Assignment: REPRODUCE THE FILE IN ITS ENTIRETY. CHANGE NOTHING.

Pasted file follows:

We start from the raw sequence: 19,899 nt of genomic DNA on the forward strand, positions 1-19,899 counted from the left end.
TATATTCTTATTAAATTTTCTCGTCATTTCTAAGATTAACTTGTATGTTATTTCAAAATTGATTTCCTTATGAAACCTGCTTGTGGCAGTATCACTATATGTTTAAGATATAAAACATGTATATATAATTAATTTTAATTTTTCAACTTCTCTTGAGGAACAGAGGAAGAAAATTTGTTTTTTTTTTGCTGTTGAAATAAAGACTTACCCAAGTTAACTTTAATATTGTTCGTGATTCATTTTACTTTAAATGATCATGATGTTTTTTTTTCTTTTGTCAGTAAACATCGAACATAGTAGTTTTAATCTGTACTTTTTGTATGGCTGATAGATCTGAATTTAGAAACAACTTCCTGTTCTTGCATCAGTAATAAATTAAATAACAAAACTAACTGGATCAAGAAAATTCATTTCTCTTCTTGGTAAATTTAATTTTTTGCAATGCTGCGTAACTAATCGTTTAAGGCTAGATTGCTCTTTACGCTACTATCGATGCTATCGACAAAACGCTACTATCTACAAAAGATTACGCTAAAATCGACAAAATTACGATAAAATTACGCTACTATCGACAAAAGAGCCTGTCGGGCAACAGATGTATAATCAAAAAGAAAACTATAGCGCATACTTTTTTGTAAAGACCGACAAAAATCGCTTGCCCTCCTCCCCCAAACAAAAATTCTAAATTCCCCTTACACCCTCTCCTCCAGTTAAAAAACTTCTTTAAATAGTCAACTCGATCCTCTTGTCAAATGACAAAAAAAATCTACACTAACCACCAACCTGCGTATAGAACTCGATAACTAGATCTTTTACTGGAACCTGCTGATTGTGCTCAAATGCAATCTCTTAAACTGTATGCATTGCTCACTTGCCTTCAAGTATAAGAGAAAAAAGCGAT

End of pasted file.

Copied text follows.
We start from the raw sequence: 19,899 nt of genomic DNA on the forward strand, positions 1-19,899 counted from the left end.
TATATTCTTATTAAATTTTCTCGTCATTTCTAAGATTAACTTGTATGTTATTTCAAAATTGATTTCCTTATGAAACCTGCTTGTGGCAGTATCACTATATGTTTAAGATATAAAACATGTATATATAATTAATTTTAATTTTTCAACTTCTCTTGAGGAACAGAGGAAGAAAATTTGTTTTTTTTTTGCTGTTGAAATAAAGACTTACCCAAGTTAACTTTAATATTGTTCGTGATTCATTTTACTTTAAATGATCATGATGTTTTTTTTTCTTTTGTCAGTAAACATCGAACATAGTAGTTTTAATCTGTACTTTTTGTATGGCTGATAGATCTGAATTTAGAAACAACTTCCTGTTCTTGCATCAGTAATAAATTAAATAACAAAACTAACTGGATCAAGAAAATTCATTTCTCTTCTTGGTAAATTTAATTTTTTGCAATGCTGCGTAACTAATCGTTTAAGGCTAGATTGCTCTTTACGCTACTATCGATGCTATCGACAAAACGCTACTATCTACAAAAGATTACGCTAAAATCGACAAAATTACGATAAAATTACGCTACTATCGACAAAAGAGCCTGTCGGGCAACAGATGTATAATCAAAAAGAAAACTATAGCGCATACTTTTTTGTAAAGACCGACAAAAATCGCTTGCCCTCCTCCCCCAAACAAAAATTCTAAATTCCCCTTACACCCTCTCCTCCAGTTAAAAAACTTCTTTAAATAGTCAACTCGATCCTCTTGTCAAATGACAAAAAAAATCTACACTAACCACCAACCTGCGTATAGAACTCGATAACTAGATCTTTTACTGGAACCTGCTGATTGTGCTCAAATGCAATCTCTTAAACTGTATGCATTGCTCACTTGCCTTCAAGTATAAGAGAAAAAAGCGAT